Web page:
The average cost method is a way of calculating inventory costs for accounting purposes. It’s one of the three principal techniques – the others being “first in first out” (FIFO) and “last in first out” (LIFO). The average cost method advantages and disadvantages are significant, so you should use care in choosing how you handle your inventory accounting.
Generally, when items in inventory are sold, the revenue is reported as income, and the cost of goods sold (COGS) is subtracted from this figure to arrive at the gross margin. COGS represents inventory costs or what the company paid to produce the items in inventory.
If a company always pays the same amount for each item, then calculating COGS is easy. However, what if a company has 5,000 items in inventory, and it paid different amounts for them over time due to variations in what the suppliers charged? In that case, calculating COGS becomes much more difficult.
The FIFO and LIFO methods require that you calculate the actual cost of each unit. FIFO assumes that when you sell 1,000 units, you take the oldest 1,000 out of inventory, whereas LIFO assumes that when you sell 1,000 units, you take the newest 1,000 out of inventory. With the average cost method, you create a weighted average of the cost of all 5,000 items, and it doesn’t matter which items you sell.
To use this method, at the end of each inventory accounting period, you add the cost of the products in inventory at the beginning of the period plus the cost of new purchases. Then you take the number of units at the beginning plus the number of units purchased minus the number of units sold. The average weighted cost is the first figure divided by the second figure.
There are pros and cons of a weighted average method. The method makes it easier to calculate your inventory costs when you have a high volume of goods and tracking individual costs would be difficult or time-consuming or when your software can’t handle the complexity of valuing individual items.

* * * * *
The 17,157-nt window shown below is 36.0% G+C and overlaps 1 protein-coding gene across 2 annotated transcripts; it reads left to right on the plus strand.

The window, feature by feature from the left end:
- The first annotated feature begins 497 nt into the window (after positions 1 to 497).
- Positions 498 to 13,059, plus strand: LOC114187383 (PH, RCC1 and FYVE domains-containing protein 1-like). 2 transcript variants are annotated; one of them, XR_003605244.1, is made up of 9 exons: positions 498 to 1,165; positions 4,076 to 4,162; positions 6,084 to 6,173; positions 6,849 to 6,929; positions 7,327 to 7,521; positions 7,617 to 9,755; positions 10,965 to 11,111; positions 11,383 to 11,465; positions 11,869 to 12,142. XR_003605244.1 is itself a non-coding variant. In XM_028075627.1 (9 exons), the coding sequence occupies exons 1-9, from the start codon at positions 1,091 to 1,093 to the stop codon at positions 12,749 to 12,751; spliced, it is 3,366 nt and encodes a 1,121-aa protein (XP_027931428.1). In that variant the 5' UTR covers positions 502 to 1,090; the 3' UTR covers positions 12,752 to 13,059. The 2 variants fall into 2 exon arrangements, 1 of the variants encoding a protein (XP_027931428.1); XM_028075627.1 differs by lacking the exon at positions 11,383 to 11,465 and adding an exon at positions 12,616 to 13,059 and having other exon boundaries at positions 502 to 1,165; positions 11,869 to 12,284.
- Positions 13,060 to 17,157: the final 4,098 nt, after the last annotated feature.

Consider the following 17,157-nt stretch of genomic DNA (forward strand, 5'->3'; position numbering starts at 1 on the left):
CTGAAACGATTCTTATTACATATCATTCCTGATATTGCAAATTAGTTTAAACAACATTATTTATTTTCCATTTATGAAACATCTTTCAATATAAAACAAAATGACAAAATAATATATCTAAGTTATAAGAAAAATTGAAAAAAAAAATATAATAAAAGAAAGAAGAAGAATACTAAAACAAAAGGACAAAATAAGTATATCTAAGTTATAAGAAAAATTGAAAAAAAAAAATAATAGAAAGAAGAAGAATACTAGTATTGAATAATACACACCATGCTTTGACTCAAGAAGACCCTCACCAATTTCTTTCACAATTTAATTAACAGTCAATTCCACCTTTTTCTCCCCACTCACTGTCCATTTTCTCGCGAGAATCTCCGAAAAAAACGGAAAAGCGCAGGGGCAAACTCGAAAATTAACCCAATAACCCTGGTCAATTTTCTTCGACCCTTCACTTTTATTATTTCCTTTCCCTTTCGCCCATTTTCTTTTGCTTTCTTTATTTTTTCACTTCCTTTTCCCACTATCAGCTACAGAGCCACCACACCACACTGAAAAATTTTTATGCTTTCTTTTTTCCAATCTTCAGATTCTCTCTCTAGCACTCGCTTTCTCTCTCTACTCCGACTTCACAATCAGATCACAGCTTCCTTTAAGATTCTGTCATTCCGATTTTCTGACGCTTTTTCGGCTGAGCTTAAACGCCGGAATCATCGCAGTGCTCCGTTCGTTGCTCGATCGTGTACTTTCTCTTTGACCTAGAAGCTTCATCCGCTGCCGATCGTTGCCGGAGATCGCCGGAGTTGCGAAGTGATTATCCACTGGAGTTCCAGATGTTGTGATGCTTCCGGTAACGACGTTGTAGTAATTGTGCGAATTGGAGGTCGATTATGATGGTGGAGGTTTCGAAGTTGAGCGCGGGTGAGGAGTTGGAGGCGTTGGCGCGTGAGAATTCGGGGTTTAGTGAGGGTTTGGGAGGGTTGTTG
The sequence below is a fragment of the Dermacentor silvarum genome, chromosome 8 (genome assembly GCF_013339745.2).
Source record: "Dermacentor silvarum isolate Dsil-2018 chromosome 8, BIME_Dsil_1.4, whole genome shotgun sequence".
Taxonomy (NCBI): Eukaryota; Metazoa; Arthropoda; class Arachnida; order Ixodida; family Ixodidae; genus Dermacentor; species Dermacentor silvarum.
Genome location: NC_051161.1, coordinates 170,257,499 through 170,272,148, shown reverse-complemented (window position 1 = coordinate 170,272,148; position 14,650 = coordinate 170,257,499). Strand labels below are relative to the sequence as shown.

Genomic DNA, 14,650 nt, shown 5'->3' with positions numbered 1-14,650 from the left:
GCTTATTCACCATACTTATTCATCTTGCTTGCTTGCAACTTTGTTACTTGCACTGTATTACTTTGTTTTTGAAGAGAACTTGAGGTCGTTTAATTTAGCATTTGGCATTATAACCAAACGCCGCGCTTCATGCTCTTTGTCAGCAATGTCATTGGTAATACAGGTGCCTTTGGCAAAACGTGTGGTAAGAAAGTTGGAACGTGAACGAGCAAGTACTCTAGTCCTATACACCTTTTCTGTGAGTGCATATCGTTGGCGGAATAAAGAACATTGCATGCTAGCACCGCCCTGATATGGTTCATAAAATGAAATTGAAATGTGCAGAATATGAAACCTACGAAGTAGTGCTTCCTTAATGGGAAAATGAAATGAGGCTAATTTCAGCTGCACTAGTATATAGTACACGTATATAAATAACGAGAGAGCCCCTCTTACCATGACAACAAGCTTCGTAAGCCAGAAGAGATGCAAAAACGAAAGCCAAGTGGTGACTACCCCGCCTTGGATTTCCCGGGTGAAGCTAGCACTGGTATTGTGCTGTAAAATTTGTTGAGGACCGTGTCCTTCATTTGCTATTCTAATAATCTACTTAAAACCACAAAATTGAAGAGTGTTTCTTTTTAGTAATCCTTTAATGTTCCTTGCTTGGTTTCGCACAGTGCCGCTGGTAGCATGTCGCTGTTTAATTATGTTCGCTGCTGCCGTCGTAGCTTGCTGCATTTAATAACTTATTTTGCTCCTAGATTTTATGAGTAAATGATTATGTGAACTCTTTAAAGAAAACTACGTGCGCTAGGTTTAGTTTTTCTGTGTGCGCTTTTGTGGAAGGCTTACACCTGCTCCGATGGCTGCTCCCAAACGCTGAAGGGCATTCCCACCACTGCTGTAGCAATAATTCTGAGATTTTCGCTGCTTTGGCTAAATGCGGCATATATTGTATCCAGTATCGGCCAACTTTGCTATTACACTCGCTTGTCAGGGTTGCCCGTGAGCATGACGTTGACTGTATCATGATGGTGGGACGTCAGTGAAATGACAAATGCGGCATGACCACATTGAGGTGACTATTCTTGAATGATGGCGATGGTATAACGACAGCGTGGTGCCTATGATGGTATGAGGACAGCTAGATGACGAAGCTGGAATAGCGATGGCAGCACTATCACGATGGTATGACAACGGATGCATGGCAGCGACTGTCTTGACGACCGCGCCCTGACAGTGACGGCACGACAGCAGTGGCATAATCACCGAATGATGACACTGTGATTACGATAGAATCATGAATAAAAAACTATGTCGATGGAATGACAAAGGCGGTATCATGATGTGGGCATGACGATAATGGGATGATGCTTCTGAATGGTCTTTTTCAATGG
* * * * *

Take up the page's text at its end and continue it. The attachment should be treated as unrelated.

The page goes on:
The weighted average method can also save time in setting prices. For example, if you’re estimating a price for a customer based on a percentage markup of the COGS, the calculation is simple.
Some people like the fact that the average cost method makes it harder to manipulate accounting figures and provides a more accurate picture of how the business is doing. For example, if supplier costs have recently risen sharply, using the FIFO accounting method can result in a rosier picture of cash flow than is warranted.
One disadvantage to the weighted average mean method is that, if your costs have gone up recently and you’re calculating prices based on a standard markup of COGS, you might end up selling some items at a loss.
Another factor is that the weighted average method works best when you have a large number of identical products. If you have a lot of products with minor variations or feature upgrades, calculating the actual cost per item might be simpler and less likely to lead to mistakes.
Despite the pros and cons of the weighted average method, it is acceptable under both Generally Accepted Accounting Principles (GAAP) and International Financial Reporting Standards (IFRS).
Whatever method you choose, it’s important to use the method you choose consistently. Varying the method makes it harder to get a clear picture of the business’s performance and usually requires an explanation in any financial statements.